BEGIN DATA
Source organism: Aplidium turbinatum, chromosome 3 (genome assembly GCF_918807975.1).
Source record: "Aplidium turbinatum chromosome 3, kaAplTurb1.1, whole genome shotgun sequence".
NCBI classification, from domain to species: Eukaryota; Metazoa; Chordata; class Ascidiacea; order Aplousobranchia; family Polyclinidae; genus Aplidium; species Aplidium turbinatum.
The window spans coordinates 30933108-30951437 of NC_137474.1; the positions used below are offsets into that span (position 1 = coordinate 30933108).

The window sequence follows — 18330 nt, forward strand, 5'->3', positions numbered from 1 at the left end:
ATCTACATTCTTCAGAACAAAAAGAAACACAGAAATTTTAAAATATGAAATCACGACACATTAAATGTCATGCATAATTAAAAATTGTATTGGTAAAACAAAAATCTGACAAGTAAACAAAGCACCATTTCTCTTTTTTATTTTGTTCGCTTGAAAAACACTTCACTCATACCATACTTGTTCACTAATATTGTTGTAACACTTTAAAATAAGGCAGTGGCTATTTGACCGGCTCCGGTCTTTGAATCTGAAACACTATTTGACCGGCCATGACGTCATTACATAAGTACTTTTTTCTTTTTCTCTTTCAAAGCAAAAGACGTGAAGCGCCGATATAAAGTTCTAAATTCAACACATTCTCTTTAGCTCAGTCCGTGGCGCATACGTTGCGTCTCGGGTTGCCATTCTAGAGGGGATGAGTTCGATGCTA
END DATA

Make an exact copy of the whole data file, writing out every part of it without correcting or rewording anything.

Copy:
Source organism: Aplidium turbinatum, chromosome 3 (genome assembly GCF_918807975.1).
Source record: "Aplidium turbinatum chromosome 3, kaAplTurb1.1, whole genome shotgun sequence".
NCBI classification, from domain to species: Eukaryota; Metazoa; Chordata; class Ascidiacea; order Aplousobranchia; family Polyclinidae; genus Aplidium; species Aplidium turbinatum.
The window spans coordinates 30933108-30951437 of NC_137474.1; the positions used below are offsets into that span (position 1 = coordinate 30933108).

The window sequence follows — 18330 nt, forward strand, 5'->3', positions numbered from 1 at the left end:
ATCTACATTCTTCAGAACAAAAAGAAACACAGAAATTTTAAAATATGAAATCACGACACATTAAATGTCATGCATAATTAAAAATTGTATTGGTAAAACAAAAATCTGACAAGTAAACAAAGCACCATTTCTCTTTTTTATTTTGTTCGCTTGAAAAACACTTCACTCATACCATACTTGTTCACTAATATTGTTGTAACACTTTAAAATAAGGCAGTGGCTATTTGACCGGCTCCGGTCTTTGAATCTGAAACACTATTTGACCGGCCATGACGTCATTACATAAGTACTTTTTTCTTTTTCTCTTTCAAAGCAAAAGACGTGAAGCGCCGATATAAAGTTCTAAATTCAACACATTCTCTTTAGCTCAGTCCGTGGCGCATACGTTGCGTCTCGGGTTGCCATTCTAGAGGGGATGAGTTCGATGCTA